Liked by 1 person

  6. henhouselady says:

    Thank you for sharing the history behind the Mulberrybush song. I hope your father gets better.

    Liked by 2 people

  7. The mulberries are ripening here (in Virginia), so this is a timely post. Next time I walk by a mulberry bush, I’ll be thinking about women’s prisons and silk worms!

    Liked by 1 person

  8. Mae Clair says:

    I had no clue about the history behind this nursery rhyme, Robbie. It’s amazing to think such a sing-songy rhyme had such a dark beginning.

    Liked by 2 people

  9. Darlene says:

    Interesting information. I often wondered where the origins of this song came from.

    Liked by 2 people

  10. Clive says:

    Like others, I had no idea of a song the girls used to sing while skipping. It’s dark, isn’t it! It was also the title of a song by the band Traffic, the theme song to a 1968 movie also of the same title. Not as dark as the nursery rhyme’s origins, thankfully!

    Liked by 2 people

  11. Thanks for another fascinating history lesson, Robbie! Sharing…

    Liked by 2 people

  12. edwardky2 says:

    Reblogged this on Ed;s Site..

    Liked by 2 people

  13. Wonderful post.. it is amazing how we remember these nursery rhymes from childhood when we recited them without any inclination of their origins… excellent Robbie and thanks Kaye Lynne..xx

    Liked by 2 people

  14. Norah says:

    I enjoyed that song and game as a child too, Robbie. Thank you for explaining its origins.

    Liked by 2 people

  15. Fascinating! I had no idea.

    Liked by 2 people

  16. Hi, Robbie. I meant to add that I hope your dad is doing better.

    Liked by 2 people

  17. memadtwo says:

    We used to sing that rhyme too. Strange that it may have started in a prison. (K)

    Liked by 2 people

  18. BERNADETTE says:

    It’s funny how I have known this little song forever but never thought about its meaning. Great post.

    Liked by 2 people

  19. Jim Borden says:

    interesting origin story; it seems like the idea behind the purpose of a women’s prison was a good idea, and the goals should have been the same for the men’s prisons…

    Liked by 2 people

  20. Two interesting interpretations, Robbie. I remember the song from childhood too, and never thought about what it meant. A fascinating share. Thanks for hosting, Kaye Lynne.

    Liked by 2 people

  21. I wasn’t familiar with the origin of this song, Robbie. Your post is fascinating. Wow, all the stories it conjures… I hope you find a way to get some rest this weekend. Please take care of *you* too. Hugs.

    Liked by 2 people

    • HI Teagan, Dad has really perked up today so things are looking much better. Only 5 lots of injections left until we see the cardiologist next week. I must admit administering those jabs is giving me nightmares. I am so scared I’ll do something wrong. I am glad you enjoyed this dark origin. I thought is was very interesting.

      Liked by 1 person

  22. Reblogged this on My Corner and commented:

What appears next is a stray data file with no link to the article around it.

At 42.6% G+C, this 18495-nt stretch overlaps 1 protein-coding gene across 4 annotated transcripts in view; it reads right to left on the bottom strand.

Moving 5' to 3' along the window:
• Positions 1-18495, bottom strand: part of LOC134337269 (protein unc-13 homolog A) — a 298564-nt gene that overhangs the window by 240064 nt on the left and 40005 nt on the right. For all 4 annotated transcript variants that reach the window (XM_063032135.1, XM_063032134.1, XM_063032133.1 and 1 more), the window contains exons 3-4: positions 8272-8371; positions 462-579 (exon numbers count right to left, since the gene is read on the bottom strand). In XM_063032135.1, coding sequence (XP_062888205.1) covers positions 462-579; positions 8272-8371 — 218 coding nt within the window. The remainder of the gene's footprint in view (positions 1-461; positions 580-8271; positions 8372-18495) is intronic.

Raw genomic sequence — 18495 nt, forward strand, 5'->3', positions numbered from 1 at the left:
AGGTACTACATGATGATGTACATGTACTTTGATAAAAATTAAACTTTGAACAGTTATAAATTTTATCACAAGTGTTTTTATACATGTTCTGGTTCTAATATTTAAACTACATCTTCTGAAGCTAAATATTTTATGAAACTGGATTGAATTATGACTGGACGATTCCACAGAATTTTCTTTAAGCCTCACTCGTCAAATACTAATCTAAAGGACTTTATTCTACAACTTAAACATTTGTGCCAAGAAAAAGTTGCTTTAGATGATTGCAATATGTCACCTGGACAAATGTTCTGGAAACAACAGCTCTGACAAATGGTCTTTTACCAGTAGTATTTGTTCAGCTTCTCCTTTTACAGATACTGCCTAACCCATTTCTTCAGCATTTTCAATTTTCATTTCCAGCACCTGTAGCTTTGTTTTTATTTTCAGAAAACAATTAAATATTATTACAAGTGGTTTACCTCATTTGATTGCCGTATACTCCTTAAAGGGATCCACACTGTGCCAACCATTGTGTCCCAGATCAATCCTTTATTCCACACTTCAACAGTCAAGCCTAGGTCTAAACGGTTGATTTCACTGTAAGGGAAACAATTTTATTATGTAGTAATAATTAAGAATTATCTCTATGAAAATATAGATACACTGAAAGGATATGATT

Have you ever wondered what inspired this nursery rhyme? Well, fellow blogger Robbie Cheadle​ offers some ideas. I can’t think of a better way to start the week, even if you’re not literally dancing around a mulberry bush on a frosty morning.

    Liked by 2 people

  23. Reblogged this on Smorgasbord Blog Magazine and commented:
    Most of us remember the nursery rhymes we sang as young children and have taught the next generations those same songs. But do you know the origins of the songs and the meaning of the words… some origins are dark and Robbie Cheadle as a guest of Kaye Lynne Booth reveals the secrets behind Here We Go Round the Mulberry Bush… do you dare head over to find out what you have been singing all this time? o

    Liked by 3 people

  24. noelleg44 says:

    Fascinating stuff, Robbie, especially since we are singing nursery rhymes to my grandson.
    I think we will sing this one as an homage to all the imprisoned women!

    Liked by 2 people

  25. joylennick says:

    Hi Robbie, I was so sorry to hear about your poor Dad. Do hope he is progressing now. Fascinating to learn about the nursery rhyme. So many of the old rhymes and short stories had dark souls…(rather their authors did!) Hugs xx

    Liked by 2 people

  26. Interesting historical info about the origins of a nursery rhyme. Yes, I definitely remember singing it as a child. Those poor Victorian women. And aren’t we afraid to ask what their “crime” may have been? An adulterous affair, in which the men got away ‘scott-free’ as the saying goes? You do know how to find the dark corners of truth, Robbie. Well done. xo

    Liked by 2 people

  27. I sang this song with my preschool class 40+ years ago. Who would have thought of its origin? This post is very informative, Robbie. I also remember going to the preschool neighborhood to pick mulberry leaves to feed the silkworms. Thank you, Kaye, for the featuring.

    Liked by 2 people

  28. dgkaye says:

    I love your fascinating research shares Robbie. Very eerie that turned into a children’s song, We danced in a circle to it also when kids. Who knew? 🙂 xx

    Liked by 1 person

  29. Thank you for this very interesting information, Robbie! Cant remember similar rhymes for her, but i remember their use in movies. Mostly to increase the tension and create a mysterious mood. xx Michael

    Liked by 2 people

  30. alexcraigie says:

    Whatever the true origins, I found the information about women’s prisons, and the struggle to produce silk in the UK, fascinating!

    Liked by 1 person